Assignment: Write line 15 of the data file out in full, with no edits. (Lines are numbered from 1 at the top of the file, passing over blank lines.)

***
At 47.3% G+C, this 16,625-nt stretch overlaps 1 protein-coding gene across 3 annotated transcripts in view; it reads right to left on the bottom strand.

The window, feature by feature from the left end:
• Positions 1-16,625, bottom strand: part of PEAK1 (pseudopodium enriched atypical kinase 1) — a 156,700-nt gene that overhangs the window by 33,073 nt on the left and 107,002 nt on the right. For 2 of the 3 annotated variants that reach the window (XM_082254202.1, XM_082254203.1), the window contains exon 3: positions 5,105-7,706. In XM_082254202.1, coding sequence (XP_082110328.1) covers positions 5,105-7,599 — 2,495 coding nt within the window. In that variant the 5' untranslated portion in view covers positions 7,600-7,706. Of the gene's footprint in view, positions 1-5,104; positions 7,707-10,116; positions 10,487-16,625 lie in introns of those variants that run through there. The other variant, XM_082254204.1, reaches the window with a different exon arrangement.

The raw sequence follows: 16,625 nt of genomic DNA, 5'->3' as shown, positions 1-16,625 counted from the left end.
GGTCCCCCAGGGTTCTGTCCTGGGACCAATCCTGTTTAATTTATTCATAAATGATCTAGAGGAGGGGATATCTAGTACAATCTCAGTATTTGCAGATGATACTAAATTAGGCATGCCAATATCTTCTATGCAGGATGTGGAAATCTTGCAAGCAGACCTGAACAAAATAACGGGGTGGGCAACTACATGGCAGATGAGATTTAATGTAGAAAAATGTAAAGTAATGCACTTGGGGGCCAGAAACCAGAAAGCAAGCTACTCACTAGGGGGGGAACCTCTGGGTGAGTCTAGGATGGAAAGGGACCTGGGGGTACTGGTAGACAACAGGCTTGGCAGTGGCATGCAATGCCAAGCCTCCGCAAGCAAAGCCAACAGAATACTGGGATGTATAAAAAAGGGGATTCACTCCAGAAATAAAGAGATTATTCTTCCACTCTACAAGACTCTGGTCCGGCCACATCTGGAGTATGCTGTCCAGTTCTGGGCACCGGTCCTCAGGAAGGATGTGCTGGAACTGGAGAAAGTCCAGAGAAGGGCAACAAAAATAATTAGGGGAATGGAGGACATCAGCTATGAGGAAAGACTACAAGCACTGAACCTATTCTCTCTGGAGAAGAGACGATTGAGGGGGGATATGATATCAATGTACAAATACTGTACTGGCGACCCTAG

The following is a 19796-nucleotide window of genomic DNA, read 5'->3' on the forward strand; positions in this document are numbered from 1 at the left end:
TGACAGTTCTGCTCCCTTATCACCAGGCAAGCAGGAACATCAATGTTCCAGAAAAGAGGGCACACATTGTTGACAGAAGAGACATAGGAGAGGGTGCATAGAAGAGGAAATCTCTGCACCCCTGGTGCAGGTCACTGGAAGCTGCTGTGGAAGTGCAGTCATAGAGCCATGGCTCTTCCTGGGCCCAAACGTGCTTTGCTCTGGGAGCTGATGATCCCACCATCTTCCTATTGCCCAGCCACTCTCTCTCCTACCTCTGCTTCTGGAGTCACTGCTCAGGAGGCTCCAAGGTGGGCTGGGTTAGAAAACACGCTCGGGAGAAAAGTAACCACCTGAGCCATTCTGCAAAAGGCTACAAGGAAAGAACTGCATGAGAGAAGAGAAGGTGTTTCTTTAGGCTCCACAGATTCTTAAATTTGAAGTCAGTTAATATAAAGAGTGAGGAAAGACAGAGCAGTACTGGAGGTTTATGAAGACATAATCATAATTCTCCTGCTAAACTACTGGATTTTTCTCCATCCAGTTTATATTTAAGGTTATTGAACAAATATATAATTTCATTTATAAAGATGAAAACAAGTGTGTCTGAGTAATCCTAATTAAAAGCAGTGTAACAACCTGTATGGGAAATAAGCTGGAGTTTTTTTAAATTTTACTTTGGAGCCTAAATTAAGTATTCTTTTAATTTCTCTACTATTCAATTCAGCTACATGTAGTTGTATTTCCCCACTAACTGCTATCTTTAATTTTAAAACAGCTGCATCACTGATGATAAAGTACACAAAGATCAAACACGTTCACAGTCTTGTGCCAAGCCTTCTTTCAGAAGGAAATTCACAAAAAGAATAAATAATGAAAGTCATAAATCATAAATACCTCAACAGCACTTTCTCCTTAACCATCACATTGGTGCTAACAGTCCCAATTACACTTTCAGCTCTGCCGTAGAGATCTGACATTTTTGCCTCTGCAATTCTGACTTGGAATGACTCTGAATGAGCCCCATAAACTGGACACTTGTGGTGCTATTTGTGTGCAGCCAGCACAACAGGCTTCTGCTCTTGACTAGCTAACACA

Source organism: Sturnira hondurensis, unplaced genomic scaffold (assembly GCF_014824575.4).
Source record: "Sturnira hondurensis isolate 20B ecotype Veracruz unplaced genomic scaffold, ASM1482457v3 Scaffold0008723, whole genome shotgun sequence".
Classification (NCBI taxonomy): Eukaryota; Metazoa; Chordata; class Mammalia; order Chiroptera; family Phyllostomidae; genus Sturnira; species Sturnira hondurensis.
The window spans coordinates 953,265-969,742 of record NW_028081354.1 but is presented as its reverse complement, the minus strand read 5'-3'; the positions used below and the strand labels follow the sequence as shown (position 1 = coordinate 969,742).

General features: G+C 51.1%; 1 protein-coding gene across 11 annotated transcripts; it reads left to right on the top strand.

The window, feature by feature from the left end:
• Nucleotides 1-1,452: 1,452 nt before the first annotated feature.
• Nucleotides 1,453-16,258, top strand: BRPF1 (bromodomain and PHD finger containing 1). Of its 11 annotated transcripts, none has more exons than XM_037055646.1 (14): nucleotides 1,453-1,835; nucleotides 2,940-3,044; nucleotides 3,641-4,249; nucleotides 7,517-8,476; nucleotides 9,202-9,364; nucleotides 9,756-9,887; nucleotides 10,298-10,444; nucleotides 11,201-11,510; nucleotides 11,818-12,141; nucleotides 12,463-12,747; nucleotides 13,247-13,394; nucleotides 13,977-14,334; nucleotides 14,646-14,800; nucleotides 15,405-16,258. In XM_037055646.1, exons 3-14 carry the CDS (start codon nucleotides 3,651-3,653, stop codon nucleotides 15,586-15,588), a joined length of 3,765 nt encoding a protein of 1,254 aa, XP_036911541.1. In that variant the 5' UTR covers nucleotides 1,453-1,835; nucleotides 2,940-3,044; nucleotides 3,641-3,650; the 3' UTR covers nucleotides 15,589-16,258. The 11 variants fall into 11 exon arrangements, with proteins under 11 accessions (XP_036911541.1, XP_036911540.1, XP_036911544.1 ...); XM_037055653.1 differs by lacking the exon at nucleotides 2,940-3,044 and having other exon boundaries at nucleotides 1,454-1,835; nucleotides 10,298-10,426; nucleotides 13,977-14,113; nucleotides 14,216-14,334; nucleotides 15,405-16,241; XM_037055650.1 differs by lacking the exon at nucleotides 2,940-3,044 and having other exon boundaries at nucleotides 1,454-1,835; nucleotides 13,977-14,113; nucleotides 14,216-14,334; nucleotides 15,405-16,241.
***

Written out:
• Nucleotides 1,453-16,258, top strand: BRPF1 (bromodomain and PHD finger containing 1). Of its 11 annotated transcripts, none has more exons than XM_037055646.1 (14): nucleotides 1,453-1,835; nucleotides 2,940-3,044; nucleotides 3,641-4,249; nucleotides 7,517-8,476; nucleotides 9,202-9,364; nucleotides 9,756-9,887; nucleotides 10,298-10,444; nucleotides 11,201-11,510; nucleotides 11,818-12,141; nucleotides 12,463-12,747; nucleotides 13,247-13,394; nucleotides 13,977-14,334; nucleotides 14,646-14,800; nucleotides 15,405-16,258. In XM_037055646.1, exons 3-14 carry the CDS (start codon nucleotides 3,651-3,653, stop codon nucleotides 15,586-15,588), a joined length of 3,765 nt encoding a protein of 1,254 aa, XP_036911541.1. In that variant the 5' UTR covers nucleotides 1,453-1,835; nucleotides 2,940-3,044; nucleotides 3,641-3,650; the 3' UTR covers nucleotides 15,589-16,258. The 11 variants fall into 11 exon arrangements, with proteins under 11 accessions (XP_036911541.1, XP_036911540.1, XP_036911544.1 ...); XM_037055653.1 differs by lacking the exon at nucleotides 2,940-3,044 and having other exon boundaries at nucleotides 1,454-1,835; nucleotides 10,298-10,426; nucleotides 13,977-14,113; nucleotides 14,216-14,334; nucleotides 15,405-16,241; XM_037055650.1 differs by lacking the exon at nucleotides 2,940-3,044 and having other exon boundaries at nucleotides 1,454-1,835; nucleotides 13,977-14,113; nucleotides 14,216-14,334; nucleotides 15,405-16,241.